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Music Industry – The Missing Money

By Music

If the CD mar­ket has dropped from $14.2b to $10b in less than10 years, what is the money being spent on instead? From the latest edi­tion of Esquire, Chuck Klosterman reports:

And while we’ll nev­er know exactly where all those bones dis­ap­peared, my spe­cif­ic the­ory is this: A lot of the money not spent on music in the twenty-first cen­tury is being used to pay off credit-card debt that was incurred dur­ing the nineties. In oth­er words, not pay­ing for In Rainbows today is help­ing people elim­in­ate the bal­ance they still owe for buy­ing Mellon Collie and the Infinite Sadness when they were broke in 1995.

And, for no bet­ter reas­on than I want to try the “Add media” but­ton in WP2.5, here’s Pinkard & Bowden’s amus­ing par­ody of “Islands in the Stream” (“Music Industry”) from 1985:

Pinkard & Bowden PG-13 Album CoverPinkard & Bowden – Music Industry (1985)

Cat Power’s new on-stage persona

By Asides and Music

The new Cat Power reviewed in The Guardian by Maddy Costa:

She seems no less nervous than in her depressed, chaot­ic past, but in stamp­ing out the weak parts of her­self, Marshall has also des­troyed everything that was aching and haunt­ing and beau­ti­ful in her voice. The trans­form­a­tion is hor­ribly dis­il­lu­sion­ing to witness.

I was run­ning the Paramount when Cat Power played her solo show back in 2005. We had heard ter­rible stor­ies about self-destructive beha­viour and para­lys­ing stage-fright, and were warned not to sup­ply her with alco­hol, but it was one of the best shows I have ever seen: eth­er­e­al and highly music­al if that’s not too weird a choice of words. And she could have eas­ily freaked out when she found out that our dress­ing rooms had been demol­ished and we were build­ing two cinemas in the empty space. But she didn’t.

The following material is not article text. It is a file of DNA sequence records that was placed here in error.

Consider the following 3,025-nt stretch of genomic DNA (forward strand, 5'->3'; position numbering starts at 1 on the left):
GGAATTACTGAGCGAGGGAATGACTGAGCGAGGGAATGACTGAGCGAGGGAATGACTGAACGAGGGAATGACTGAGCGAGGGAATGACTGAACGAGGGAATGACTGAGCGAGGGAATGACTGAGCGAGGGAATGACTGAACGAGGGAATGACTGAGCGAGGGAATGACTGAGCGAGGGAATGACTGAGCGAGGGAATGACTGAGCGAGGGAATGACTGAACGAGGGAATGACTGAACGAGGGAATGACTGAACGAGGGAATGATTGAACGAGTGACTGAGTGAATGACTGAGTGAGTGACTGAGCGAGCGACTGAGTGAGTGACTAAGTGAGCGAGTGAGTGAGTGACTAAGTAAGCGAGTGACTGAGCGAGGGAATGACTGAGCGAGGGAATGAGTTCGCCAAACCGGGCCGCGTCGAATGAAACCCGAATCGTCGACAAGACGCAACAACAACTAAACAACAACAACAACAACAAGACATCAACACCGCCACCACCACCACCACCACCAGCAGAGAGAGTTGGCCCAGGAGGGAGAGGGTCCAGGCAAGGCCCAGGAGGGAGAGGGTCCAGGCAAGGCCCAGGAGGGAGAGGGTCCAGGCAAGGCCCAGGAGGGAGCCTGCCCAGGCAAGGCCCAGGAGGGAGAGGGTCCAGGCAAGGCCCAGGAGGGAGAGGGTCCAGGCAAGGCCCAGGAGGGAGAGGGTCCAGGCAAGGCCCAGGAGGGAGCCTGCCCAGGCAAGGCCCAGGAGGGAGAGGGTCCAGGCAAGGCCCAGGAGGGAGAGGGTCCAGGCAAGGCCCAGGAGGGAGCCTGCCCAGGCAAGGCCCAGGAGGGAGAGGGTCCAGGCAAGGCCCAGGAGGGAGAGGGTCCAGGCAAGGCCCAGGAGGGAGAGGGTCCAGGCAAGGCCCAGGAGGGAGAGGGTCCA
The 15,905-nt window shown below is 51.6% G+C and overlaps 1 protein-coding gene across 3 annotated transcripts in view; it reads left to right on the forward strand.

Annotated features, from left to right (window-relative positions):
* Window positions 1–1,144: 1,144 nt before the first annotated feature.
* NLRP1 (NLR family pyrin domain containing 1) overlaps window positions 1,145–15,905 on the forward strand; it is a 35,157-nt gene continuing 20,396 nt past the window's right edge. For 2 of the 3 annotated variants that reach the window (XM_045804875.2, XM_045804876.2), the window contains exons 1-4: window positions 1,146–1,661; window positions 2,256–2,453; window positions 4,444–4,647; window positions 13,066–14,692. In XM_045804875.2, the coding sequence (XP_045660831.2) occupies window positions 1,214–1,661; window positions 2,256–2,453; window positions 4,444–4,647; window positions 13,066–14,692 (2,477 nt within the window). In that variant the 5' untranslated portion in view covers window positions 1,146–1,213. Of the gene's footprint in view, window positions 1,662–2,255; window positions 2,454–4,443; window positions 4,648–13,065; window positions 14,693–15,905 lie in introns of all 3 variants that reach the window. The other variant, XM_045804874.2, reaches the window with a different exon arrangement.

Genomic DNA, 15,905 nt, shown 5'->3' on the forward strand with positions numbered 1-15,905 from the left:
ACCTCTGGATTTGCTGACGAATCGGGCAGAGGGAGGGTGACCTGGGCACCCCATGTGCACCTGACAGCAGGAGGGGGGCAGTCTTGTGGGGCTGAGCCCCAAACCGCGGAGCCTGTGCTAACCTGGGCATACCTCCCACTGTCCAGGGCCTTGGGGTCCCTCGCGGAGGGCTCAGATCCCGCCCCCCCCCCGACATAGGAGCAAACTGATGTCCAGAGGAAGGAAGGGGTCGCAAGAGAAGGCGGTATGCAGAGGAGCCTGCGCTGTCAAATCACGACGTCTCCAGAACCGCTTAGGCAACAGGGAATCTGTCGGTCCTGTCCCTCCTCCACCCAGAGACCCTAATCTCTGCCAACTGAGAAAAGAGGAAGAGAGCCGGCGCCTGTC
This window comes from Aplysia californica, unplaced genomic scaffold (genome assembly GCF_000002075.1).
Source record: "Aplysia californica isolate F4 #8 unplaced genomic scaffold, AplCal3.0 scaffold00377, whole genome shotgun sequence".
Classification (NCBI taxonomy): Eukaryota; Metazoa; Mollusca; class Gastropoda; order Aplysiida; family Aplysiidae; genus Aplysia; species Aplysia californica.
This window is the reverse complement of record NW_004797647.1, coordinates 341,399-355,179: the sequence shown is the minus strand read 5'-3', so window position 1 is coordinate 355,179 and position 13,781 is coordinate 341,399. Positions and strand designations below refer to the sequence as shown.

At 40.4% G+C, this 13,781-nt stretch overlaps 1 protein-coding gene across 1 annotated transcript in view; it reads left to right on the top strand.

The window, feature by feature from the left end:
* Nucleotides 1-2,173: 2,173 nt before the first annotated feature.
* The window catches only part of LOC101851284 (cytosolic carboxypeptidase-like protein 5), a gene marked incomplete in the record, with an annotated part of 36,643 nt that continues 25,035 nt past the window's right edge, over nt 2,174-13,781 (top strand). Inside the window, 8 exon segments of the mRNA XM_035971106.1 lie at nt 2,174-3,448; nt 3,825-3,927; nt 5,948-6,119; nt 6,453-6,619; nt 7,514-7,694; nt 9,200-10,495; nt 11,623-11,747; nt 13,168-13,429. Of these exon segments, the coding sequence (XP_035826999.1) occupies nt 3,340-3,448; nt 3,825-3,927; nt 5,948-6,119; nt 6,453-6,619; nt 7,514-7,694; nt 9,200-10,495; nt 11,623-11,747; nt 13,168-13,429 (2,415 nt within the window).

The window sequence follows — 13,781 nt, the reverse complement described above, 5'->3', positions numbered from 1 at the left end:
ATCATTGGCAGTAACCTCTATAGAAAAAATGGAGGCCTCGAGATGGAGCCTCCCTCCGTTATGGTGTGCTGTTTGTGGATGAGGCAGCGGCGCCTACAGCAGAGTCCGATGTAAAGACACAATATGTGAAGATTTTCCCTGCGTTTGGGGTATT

Remembering 1968

By History and Music

Bob Herbert in the New York Times on the tumult that was 1968:

On April 3, the Rev. Dr. Martin Luther King Jr. was shot and killed in Memphis. Violence erup­ted in dozens of cit­ies, and espe­cially in Washington, where a num­ber of people were killed and the fires were the worst the city had exper­i­enced since the British took the torch to it in 1814.

John J. Lindsay of Newsweek magazine said that when Bobby Kennedy was told that King had died, he put his hands to his face and mur­mured: “Oh, God. When is this viol­ence going to stop?”

I was born about sev­en weeks later, and a week after that Kennedy him­self was assas­sin­ated. Add to that the stu­dents riot­ing on the streets of Paris and Grosvenor Square, is it any won­der I’ve been suf­fer­ing from post-traumatic-stress for nearly 40 years? Everyone around me thought the world was about to end.

For your delect­a­tion, here’s a sound of those times: The Staple Singers ver­sion of “For What it’s Worth” (1967 single on Epic Records):

DownloadThe Staple Singers “For What It’s Worth”

If all nights out were like this one, I'd have more of them...